Section 1353 would allow the PWSA to implement a service charge to pay for the repairs/replacements. “...[A] utility may petition the commission, or the commission, after notice and hearing, may approve the establishment of a distribution system improvement charge to provide for the timely recovery of the reasonable and prudent costs incurred to repair, improve or replace eligible property....”

To do so, the PWSA would have to submit information about the base rate charged to customers called the “initial tariff” which the PUC will consider when setting/allowing the distribution system improvement charge. The PWSA would then have to justify the improvement charge by demonstrating that it is in the public interest and will help finance the long-term plan. The PWSA would be allowed to update the charge quarterly as appropriate. It would also have to let customers know the about the charge and if adjustments have been made through their bills.

If the PWSA is granted a distribution system charge to pass along to customers, it will have to file an annual asset optimization plan (§1356). This will require the PWSA to file an annual plan that must include a description of all eligible property that had been improved or replaced within the previous year as well as a description of work to be done over the next year. This requirement should hold the PWSA’s feet to the fire and compel them to get the necessary repairs/upgrades done.

Of course a distribution system charge will not sit well with PWSA customers, or even the City’s elected officials. Past administrations and councils have been reluctant to raise water rates on city customers, a major reason the water department was spun off to its own authority. Thus, placing the PWSA under PUC oversight and direction should go a long way to push the authority to do what everyone knows must be done but that heretofore has been the proverbial can being kicked down the road. With HB 1490 requirements, local politicians can blame Harrisburg for higher rates.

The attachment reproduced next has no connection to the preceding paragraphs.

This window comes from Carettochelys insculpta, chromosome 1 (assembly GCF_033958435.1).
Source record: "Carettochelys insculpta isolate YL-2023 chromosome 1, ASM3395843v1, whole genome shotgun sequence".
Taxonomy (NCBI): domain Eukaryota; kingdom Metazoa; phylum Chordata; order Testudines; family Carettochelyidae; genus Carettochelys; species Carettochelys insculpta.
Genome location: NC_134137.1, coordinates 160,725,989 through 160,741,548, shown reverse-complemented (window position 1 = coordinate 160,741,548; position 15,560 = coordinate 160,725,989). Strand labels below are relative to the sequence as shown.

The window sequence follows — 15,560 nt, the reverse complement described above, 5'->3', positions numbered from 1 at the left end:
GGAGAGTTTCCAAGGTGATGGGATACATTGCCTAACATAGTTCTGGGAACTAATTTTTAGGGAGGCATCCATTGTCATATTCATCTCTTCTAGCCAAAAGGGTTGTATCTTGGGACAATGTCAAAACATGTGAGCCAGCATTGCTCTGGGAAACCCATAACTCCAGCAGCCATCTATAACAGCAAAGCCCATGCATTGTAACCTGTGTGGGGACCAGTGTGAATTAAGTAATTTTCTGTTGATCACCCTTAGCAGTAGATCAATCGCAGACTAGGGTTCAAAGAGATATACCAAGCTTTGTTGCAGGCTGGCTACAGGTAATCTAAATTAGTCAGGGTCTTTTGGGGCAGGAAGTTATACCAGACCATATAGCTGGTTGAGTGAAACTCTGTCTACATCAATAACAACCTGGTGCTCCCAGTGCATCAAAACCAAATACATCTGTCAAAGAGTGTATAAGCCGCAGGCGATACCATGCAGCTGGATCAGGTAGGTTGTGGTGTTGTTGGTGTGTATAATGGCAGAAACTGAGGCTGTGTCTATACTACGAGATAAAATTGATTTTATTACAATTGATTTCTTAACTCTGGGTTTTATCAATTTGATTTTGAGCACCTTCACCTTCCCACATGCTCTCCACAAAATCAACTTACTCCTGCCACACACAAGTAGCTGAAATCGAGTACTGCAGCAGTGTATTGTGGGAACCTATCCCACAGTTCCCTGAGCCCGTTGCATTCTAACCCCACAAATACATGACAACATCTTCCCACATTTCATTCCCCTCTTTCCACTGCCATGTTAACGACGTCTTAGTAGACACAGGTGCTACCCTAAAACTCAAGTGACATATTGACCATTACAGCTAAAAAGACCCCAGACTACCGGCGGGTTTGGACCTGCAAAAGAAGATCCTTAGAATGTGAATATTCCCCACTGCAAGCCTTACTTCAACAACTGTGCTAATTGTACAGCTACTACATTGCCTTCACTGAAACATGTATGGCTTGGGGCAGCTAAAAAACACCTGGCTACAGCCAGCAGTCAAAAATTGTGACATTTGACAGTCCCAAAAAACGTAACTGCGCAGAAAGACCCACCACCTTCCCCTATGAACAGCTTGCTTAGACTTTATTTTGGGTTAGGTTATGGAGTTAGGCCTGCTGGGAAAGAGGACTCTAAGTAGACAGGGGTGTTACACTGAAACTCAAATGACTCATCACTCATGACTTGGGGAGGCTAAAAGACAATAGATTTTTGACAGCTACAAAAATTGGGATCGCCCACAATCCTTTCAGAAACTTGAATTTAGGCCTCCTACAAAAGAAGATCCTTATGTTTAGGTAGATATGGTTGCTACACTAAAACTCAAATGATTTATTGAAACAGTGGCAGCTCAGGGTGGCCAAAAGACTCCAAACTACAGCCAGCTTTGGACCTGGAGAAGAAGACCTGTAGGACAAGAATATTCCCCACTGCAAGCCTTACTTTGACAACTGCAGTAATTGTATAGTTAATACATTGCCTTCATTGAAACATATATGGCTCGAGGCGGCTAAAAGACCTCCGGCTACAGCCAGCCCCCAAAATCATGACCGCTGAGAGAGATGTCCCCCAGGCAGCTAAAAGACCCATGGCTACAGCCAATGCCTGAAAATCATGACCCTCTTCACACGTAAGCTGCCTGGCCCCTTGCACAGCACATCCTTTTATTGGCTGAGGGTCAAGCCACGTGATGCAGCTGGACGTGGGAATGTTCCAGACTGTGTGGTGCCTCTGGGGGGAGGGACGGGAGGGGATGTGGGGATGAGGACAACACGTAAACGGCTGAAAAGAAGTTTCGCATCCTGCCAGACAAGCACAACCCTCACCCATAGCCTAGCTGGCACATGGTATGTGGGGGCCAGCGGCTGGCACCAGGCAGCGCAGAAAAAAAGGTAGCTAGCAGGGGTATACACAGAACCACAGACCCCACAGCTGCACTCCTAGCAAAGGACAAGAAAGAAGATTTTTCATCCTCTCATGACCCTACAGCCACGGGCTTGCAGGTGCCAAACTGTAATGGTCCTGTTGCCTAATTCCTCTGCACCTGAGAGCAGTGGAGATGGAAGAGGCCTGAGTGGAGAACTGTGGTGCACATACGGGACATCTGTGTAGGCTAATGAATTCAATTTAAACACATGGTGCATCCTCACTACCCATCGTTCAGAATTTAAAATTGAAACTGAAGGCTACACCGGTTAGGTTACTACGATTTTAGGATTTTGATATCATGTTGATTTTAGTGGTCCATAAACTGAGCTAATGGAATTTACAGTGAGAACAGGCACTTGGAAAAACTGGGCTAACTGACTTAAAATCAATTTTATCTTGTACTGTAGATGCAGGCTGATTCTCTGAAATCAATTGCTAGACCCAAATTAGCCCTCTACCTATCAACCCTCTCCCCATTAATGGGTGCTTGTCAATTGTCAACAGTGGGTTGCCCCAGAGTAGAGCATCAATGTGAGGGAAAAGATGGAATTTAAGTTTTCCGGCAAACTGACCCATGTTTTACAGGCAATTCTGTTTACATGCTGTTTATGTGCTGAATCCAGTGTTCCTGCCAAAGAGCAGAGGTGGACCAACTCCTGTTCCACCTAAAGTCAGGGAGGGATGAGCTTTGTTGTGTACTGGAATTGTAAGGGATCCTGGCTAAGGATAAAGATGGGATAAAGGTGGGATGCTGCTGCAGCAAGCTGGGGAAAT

PUC oversight will come with a price. HB 1490 subsection 3207b allows the PUC to “...impose an assessment on an authority based on the authority’s proportional share of the commission’s expenses relating to the commission’s utility group...on an annual basis....” Considering that the PWSA currently operates with thin margins and may not be able to absorb this cost internally, this may be another addition to customers’ bills.

However, the PWSA will retain most of its autonomy and nothing in the proposed bill will prevent an audit by the City Controller.

The problem with aging infrastructure has been known for quite some time but the urgency to take the necessary steps is just now getting the attention it deserves. At a cost of over $2.5 billion (or more) upgrading the PWSA’s water and sewage conveyance systems is going to be very difficult to accomplish. Decades of neglect are finally being addressed seriously by the Legislature. It is unfortunate that local political games playing have forced the State Legislature to take action to prevent major water and sewer system disasters.

Frank Gamrat, Ph.D., Sr. Research Associate
Jake Haulk, Ph.D., President